You can reason your way to God a la Anselm or Spinoza, Barth is saying, but the God at the end of that chain of reasoning will not be the God revealed to us in scripture.

The philosophers’ unmoved mover is not the One who set his people free from slavery in Egypt. As with his opening chapters on revelation, Barth insists that everything we say about God’s identity must begin in the particular story of the Bible.

It’s this insistence on particularity that leads to Barth’s rejection of liberalism’s reduction of Christianity to universal truths about general human experience.

Where I can see readers rightly pushing back on Barth is on his claim that the Trinity is central any understanding of God’s identity.

While Barth wants to make sure that the “who God is of whom we speak” is “the God who has revealed God’s self in this particular story,” the move away from the scripture narrative itself to the later reflection on it by the church undermines Barth’s point I think.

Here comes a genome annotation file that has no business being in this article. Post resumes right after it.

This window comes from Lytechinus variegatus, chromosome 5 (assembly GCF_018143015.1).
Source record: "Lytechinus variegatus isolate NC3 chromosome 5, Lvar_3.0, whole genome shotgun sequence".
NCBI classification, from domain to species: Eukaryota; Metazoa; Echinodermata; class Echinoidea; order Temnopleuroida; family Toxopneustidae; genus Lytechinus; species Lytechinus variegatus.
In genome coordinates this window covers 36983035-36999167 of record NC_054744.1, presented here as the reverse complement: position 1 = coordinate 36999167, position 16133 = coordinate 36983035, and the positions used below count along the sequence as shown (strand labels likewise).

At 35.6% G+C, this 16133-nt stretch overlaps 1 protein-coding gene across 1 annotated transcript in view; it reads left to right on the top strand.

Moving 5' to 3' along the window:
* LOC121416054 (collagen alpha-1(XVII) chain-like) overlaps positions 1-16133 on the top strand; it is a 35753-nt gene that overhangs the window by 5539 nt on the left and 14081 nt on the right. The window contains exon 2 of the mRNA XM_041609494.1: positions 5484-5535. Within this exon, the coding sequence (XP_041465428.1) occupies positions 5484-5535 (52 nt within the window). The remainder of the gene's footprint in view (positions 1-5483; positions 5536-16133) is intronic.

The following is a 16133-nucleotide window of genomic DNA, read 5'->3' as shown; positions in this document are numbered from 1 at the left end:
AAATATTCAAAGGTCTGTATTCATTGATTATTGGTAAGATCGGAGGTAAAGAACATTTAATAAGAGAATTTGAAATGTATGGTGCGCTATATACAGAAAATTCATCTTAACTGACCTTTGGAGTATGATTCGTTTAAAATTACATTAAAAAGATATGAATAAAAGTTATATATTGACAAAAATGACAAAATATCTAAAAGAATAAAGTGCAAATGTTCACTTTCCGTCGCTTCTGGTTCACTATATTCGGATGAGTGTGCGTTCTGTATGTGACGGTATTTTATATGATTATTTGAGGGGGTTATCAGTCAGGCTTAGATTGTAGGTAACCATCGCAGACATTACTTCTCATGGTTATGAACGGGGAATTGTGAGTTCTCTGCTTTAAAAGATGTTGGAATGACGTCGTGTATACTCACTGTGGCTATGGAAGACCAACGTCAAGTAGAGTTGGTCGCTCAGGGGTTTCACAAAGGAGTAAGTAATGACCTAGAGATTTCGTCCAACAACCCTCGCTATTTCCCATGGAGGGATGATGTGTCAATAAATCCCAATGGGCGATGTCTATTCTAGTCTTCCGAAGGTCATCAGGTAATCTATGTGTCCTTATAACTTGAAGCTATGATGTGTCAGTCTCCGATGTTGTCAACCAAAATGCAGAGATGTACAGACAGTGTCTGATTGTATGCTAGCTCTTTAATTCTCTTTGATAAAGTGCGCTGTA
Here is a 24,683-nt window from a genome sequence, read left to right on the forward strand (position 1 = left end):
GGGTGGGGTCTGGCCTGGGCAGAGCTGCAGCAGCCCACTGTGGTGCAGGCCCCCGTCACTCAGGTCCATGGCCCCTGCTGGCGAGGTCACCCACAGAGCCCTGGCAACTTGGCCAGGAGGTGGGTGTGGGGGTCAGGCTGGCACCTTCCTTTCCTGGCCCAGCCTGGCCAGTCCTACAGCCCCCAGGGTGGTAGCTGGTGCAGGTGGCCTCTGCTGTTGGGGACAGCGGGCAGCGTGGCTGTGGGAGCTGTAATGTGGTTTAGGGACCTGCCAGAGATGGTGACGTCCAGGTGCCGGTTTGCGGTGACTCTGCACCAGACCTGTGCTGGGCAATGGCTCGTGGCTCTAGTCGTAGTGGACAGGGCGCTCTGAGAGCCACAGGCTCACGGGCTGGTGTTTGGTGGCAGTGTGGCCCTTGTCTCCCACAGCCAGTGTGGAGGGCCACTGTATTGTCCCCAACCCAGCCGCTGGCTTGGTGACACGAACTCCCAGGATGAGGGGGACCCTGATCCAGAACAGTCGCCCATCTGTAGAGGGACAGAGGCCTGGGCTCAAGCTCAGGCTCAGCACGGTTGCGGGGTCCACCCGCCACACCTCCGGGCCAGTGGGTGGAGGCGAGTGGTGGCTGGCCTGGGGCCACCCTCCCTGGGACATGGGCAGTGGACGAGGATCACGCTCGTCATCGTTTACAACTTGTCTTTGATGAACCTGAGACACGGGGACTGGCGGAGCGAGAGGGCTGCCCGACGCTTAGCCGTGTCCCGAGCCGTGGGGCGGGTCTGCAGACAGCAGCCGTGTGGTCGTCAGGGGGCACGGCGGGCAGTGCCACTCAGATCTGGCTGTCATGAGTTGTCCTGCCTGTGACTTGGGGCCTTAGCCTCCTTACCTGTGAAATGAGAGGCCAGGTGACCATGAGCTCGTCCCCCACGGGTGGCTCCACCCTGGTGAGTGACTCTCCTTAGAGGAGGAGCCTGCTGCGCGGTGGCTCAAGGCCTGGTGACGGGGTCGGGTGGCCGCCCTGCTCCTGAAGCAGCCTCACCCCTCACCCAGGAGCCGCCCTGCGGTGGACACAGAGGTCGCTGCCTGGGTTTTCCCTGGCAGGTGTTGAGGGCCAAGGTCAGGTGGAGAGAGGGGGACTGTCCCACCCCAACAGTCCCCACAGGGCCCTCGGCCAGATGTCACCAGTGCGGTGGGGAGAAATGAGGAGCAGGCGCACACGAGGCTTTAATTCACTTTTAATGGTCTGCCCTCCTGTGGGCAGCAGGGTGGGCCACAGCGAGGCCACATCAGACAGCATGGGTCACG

You don’t need to be preacher very long to know that A) the doctrine of the Trinity isn’t self-evident in the pages of scripture and B) it’s surely not self-evident to most lay people.

Barth cites scripture of the Trinity revealed in scripture (Peter’s confession, the baptismal formula in Matthew 28) but none of them are offered by the texts as what we’d recognize as the Trinity. The greatest difficulty is that Barth is in danger of imposing the Christian doctrine of the Trinity upon the Hebrew Bible.

Barth seems to forget that the Trinity isn’t a self-evident concept of God rather Trinity is the only way to speak of the God revealed to us in scripture for scripture speaks of Father, Son and Spirit.